37. Selley DE, Sim LJ, Xiao R, Liu Q, Childers SR. mu-Opioid receptor-stimulated guanosine-5'-O-(gamma-thio)-triphosphate binding in rat thalamus and cultured cell lines: signal transduction mechanisms underlying agonist efficacy. Mol Pharmacol 1997; 51: 87–96. | PubMed | ISI | ChemPort |
  38. Saarenmaa E, Huttunen P, Leppaluoto J, Meretoja O, Fellman V. Advantage of fentanyl over morphine in analgesia for ventilated newborn infants after birth: a randomized trial. J Pediatr 1999; 134: 144–150. | PubMed | ChemPort |
  39. Bhat R, Abu-Harb M, Charl G, Gulati A. Morpine metabolism in acutely ill preterm newborn infants. J Pediatr 1992; 120: 795–799. | PubMed | ChemPort |
  40. Franck LS, Vilardi J, Durand D, Powers R. Opioid withdrawal in neonates after continuous infusions of morphine or fentanyl during extracorporeal membrane oxygenation. Am J Crit Care 1998; 7: 364–369. | PubMed | ChemPort |
  41. Franck LS, Boyce WT, Gregory GA, Jemerin J, Levine J, Miaskowski C. Plasma norepinephrine levels, vagal tone index, and flexor reflex threshold in premature neonates receiving intravenous morphine during the postoperative period: a pilot study. Clin J Pain 2000; 16: 95–104. | Article | PubMed | ChemPort |
  42. Simons SHP, van Dijk M, van Lingen RA, Roofthooft D, Duivenvoorden HJ, Jongeneel N et al. Routine morphine infusion in preterm newborns who received ventilatory support: A randomized controlled trial. JAMA 2003; 290: 2419–2427. | Article | PubMed | ChemPort |
  43. Liu JG, Rovnaghi CR, Garg S, Anand KJS. Opioid receptor desensitization contributes to thermal hyperalgesia in infant rats. Eur J Pharmacol 2004; 491: 127–136. | Article | PubMed | ChemPort |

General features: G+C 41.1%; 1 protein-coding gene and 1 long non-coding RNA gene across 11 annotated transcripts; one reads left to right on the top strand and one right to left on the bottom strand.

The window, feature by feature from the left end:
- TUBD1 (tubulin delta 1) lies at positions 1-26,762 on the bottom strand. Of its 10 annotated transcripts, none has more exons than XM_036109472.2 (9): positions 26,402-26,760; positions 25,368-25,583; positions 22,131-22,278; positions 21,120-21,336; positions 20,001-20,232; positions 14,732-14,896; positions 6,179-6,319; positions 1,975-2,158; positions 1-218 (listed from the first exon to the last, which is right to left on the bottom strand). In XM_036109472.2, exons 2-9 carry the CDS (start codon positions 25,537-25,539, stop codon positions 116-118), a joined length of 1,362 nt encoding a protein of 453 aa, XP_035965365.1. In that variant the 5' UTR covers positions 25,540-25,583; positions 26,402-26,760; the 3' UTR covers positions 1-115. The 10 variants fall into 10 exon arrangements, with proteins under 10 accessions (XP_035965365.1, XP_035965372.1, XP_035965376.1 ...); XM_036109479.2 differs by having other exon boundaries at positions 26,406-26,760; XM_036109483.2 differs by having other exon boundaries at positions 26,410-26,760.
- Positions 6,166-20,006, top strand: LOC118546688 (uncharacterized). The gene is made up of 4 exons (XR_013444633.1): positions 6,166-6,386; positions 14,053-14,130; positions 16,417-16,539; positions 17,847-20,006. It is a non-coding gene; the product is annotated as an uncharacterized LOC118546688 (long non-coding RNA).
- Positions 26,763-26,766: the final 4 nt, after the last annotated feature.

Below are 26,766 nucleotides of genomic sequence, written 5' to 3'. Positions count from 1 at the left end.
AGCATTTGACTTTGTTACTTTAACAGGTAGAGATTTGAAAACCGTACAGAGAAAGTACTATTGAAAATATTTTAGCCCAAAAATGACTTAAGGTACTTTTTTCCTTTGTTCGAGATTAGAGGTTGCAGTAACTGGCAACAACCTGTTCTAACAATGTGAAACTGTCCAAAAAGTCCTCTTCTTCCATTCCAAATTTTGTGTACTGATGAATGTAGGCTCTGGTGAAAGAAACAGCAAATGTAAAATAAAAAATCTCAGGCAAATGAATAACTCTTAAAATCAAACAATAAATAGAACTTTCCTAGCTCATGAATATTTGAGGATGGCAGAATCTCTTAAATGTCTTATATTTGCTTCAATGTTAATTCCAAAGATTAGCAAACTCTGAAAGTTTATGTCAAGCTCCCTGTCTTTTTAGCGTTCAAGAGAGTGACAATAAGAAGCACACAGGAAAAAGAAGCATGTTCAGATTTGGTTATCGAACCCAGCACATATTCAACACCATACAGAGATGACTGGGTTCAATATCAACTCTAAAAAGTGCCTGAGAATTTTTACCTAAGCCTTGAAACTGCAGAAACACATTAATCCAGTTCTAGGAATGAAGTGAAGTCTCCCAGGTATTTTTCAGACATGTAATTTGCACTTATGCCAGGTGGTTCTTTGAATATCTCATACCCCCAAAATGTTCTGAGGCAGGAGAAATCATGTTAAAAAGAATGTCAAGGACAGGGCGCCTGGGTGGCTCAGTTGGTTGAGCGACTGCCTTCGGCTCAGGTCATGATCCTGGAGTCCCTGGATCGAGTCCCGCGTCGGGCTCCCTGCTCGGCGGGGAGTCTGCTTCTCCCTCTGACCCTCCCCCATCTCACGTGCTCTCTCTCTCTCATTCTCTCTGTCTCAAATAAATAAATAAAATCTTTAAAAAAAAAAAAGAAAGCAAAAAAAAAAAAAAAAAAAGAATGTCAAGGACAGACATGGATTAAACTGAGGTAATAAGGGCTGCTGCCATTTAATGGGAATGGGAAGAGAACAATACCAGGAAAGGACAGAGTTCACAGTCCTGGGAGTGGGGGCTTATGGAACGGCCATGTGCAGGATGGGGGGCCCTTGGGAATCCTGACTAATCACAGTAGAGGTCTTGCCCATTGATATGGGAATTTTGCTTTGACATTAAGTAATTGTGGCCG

44. Anand KJS, Suresh S. Opioid tolerance in neonates: a state-of-the-art review. Paediatr Anaesth 2001; 11: 511–521. | PubMed |
  45. Angeles DM, Wycliffe N, Michelson D, Holshouser BA, Deming DD, Pearce WJ et al. Use of opioids in asphyxiated term neonates: effects on neuroimaging and clinical outcome. Pediatr Res 2005; 57: 873–878. | Article | PubMed | ChemPort |
  46. Anand KJ, Hall RW, Desai N, Shephard B, Bergqvist LL, Young TE et al. Effects of morphine analgesia in ventilated preterm neonates: primary outcomes from the NEOPAIN randomised trial. Lancet 2004; 363: 1673–1682. | Article | PubMed | ChemPort |
  47. Taketomo CK, Hodding JH, Kraus DM (eds). Pediatric dosage handbook. 11th edn. LexiComp: Hudson, Ohio, 2004.
  48. Koehntop DE, Rodman JH, Brundage DM, Hegland MG, Buckley JJ. Pharmacokinetics of fentanyl in neonates. Anesth Analg 1986; 65: 227–232. | PubMed | ChemPort |
  49. Liu JG, Anand KJS. Protein kinases modulate the cellular adaptations associated with opioid tolerance and dependence. Brain Res Brain Res Rev 2001; 38: 1–19. | Article | PubMed | ChemPort |
  50. Chana SK, Anand KJS. Can we use methadone for analgesia in neonates? Arch Dis Child Fetal Neonatal Ed 2001; 85: F79–F81. | PubMed | ChemPort |
  51. Wang HY, Friedman E, Olmstead MC, Burns LH. Ultra-low dose naloxone suppresses opioid tolerance, dependence and associated changes in mu opioid receptor-G protein coupling and Gbetaitalic gamma signaling. Neuroscience 2005; 135: 247–261. | Article | PubMed | ChemPort |
  52. Green SM, Denmark TK, Cline J, Roghair C, Abd Allah S, Rothrock SG. Ketamine sedation for pediatric critical care procedures. Pediatr Emerg Care. 2001; 17: 244–248. | Article | PubMed | ChemPort |
  53. Ikonomidou C, Bosch F, Miksa M, Bittigau P, Vockler J, Dikranian K et al. Blockade of NMDA receptors and apoptic neurodegeneration in the developing brain. Science 1999; 283: 70–74. | Article | PubMed | ISI | ChemPort |
  54. Soriano SG, Anand KJS, Rovnaghi CR, Hickey PR. Of mice and men: Should we extrapolate rodent experimental data to the care of human neonates? Anesthesiology 2005; 102(4): 866–869. | Article | PubMed |
  55. van Alfen-van der Velden AAEM, Hopman JCW, Klaessens JHGM, Feuth T, Sengers RCA, Liem KD. Effects of midazolam and morphine on cerebral oxygenation and hemodynamics in ventilated premature infants. Biol Neonate 2006; 90: 197–202. | Article | PubMed | ChemPort |
Top

MORE ARTICLES LIKE THIS

These links to content published by NPG are automatically generated

NEWS AND VIEWS

Pain, plasticity, and premature birth: a prescription for permanent suffering?

Nature Medicine News and Views (01 Sep 2000)

Pain killers of the immune system

Nature Medicine News and Views (01 Aug 1997)